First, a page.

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The RCMP has 25 drones, such as the one above, in use in B.C. But as the technology becomes cheaper, air traffic has grown.

DARRYL DYCK/The Globe and Mail

As firefighters worked last weekend to contain a blaze that came dangerously close to properties near West Kelowna, B.C., the helicopter providing air support was grounded because of too many drones in the area.

That same weekend, a drone and a seaplane nearly collided close to Vancouver International Airport, according to an incident report on Transport Canada's website.

As drones become cheaper and more accessible, they're being used for everything from wildlife surveys to pipeline surveillance. But they also have the potential to dangerously clutter up airspace and experts say Canada's regulatory system hasn't caught up to the technology.

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"A collision between a drone and an aircraft, or even if the drone got sucked up into the turbines of an aircraft, could be very dangerous," said Ryan Turcot, a provincial fire information officer for BC Wildfire Service. "It endangers our crews and the personnel operating our aircraft."

Dave Kroetsch, the president of drone manufacturer Aeryon Labs in Waterloo, Ont., said the technology exists to give drones automated systems that can sense and avoid collisions with first responders, or stop unwanted entries into restricted airspace. But regulations are at least five years away from mandating manufacturers to implement such systems into their code.

The regulatory environment that's fostered growth in Canada's small-scale commercial drone use has yet to introduce guidelines for a large-scale traffic management system that Mr. Kroetsch and other experts say could be used now to avoid accidents.

"The building blocks are there," Mr. Kroetsch said. "No one can take those building blocks to a full solution because the regulations aren't there."

Drones are considered aircraft in Canada and are subject to the same airspace restrictions as other planes and helicopters, including near or over military bases, prisons or forest fires and anywhere that may interfere with first responders. Flying unmanned aerial vehicles (UAVs) into restricted airspace is punishable under the Criminal Code and penalties include fines or even jail time.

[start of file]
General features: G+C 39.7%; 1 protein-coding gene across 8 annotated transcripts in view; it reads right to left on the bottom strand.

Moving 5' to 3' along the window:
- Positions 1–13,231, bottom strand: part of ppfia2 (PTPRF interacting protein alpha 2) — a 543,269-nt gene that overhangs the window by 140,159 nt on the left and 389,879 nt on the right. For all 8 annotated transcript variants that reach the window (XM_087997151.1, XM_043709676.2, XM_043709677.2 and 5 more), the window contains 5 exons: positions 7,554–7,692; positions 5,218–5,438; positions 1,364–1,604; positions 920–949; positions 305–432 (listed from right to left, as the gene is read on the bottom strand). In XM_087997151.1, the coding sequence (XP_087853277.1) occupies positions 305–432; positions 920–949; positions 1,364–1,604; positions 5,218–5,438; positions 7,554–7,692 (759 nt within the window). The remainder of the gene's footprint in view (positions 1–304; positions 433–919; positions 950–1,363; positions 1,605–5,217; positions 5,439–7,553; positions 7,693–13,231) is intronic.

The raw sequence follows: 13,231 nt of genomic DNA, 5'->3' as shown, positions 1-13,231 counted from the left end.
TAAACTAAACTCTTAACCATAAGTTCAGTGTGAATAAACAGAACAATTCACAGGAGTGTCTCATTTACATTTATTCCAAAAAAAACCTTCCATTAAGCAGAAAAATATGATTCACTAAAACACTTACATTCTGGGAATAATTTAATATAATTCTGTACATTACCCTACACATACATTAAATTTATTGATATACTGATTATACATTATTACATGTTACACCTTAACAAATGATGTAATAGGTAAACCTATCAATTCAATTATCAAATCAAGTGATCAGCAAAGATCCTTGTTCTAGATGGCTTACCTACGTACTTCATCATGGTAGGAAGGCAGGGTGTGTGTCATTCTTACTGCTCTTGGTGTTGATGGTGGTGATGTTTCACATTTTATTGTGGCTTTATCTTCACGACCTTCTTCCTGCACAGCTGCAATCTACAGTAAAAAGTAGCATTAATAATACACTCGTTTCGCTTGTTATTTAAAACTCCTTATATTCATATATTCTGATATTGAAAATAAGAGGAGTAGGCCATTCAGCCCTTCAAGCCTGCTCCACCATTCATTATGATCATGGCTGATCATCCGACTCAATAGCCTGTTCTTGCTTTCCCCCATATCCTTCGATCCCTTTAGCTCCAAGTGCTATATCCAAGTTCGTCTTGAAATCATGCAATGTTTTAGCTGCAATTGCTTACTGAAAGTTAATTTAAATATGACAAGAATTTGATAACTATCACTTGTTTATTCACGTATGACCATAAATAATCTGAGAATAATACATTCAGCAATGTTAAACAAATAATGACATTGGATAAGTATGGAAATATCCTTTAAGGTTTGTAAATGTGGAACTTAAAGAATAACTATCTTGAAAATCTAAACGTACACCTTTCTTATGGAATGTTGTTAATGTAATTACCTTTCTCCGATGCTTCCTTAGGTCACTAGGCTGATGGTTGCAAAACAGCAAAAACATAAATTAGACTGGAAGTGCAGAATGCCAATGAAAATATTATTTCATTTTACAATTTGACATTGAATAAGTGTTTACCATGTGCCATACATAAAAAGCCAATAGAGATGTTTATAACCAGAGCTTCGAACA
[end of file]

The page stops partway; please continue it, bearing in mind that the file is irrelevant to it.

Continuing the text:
Under the current regulatory framework, those flying drones for commercial use or using devices weighing more than 35 kilograms must apply for a special permit – called a Special Flight Operations Certificate (SFOC) – from Transport Canada.

The transport regulator issued 296 of those permits in 2014 in British Columbia, a steep rise from just four in 2010.

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In October, Federal Transport Minister Lisa Raitt launched a public campaign to help make sure Canadians are flying drones safely. She referred to Transport Canada's safety guidelines, which state that the small aircraft can't be flown higher than 90 metres and must stay within the line of sight of the pilot or someone who is in contact with a pilot.

Diana Cooper, head of drones and robotics at the law firm LaBarge Weinstein LLP, reiterated that the technology is already there to play an important role in safety.

DJI, the manufacturer of the drone that crashed onto the lawn of the White House in January, for example, has since implemented geo-sensing technology in its drones that stops its products from flying into restricted space, including that around the White House, Ms. Cooper said.

"It's actually hard-coded into the technology that you can't enter certain spaces," she said.

NASA is working on a traffic management program for sky highways that would manage drone traffic using geo-sensing to prevent drones from steering outside their lanes, Ms. Cooper said.

She added that Amazon – which is doing its drone testing in B.C. – is also looking at introducing similar traffic management technology for its drone delivery system.

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While such systems are not available in Canada, Mr. Kroetsch noted that manufacturers could build drones to detect other aircraft or use GPS systems to sense no-fly zones if Transport Canada made it a hardfast rule.

"You can build that technology quite easily, but it takes a regulator to draft those requirements, and then industry will build to those requirements," he said. "But the regulator has to spearhead the requirements."

Liability is another hurdle, Mr. Kroetch said, to expanding Canada's regulatory framework. Under the current rules, the drone operator is liable for any accidents or incidents caused when breaking fly rules. That all changes, he said, when the drone highways expand.

"How do you deal with the liability challenge of some centralized computer scheduling deliveries all over the place, flying a bunch of drones, and somebody wrote a bad line of code and there's now an accident?" he said. "There's a big legal challenge to solve there."

But in Ms. Cooper's view, drones unfairly get a bad rap when it comes to safety and accidents.

"If we look at other technology, we accept a certain level of accidents and we still allow the technology to move forward, like automobiles [and] airplanes," she said. "Nobody's suggesting that we get rid of any of these technologies.

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"People want to hold drones up to an impossible safety standard that we are not holding other technologies to," she said.

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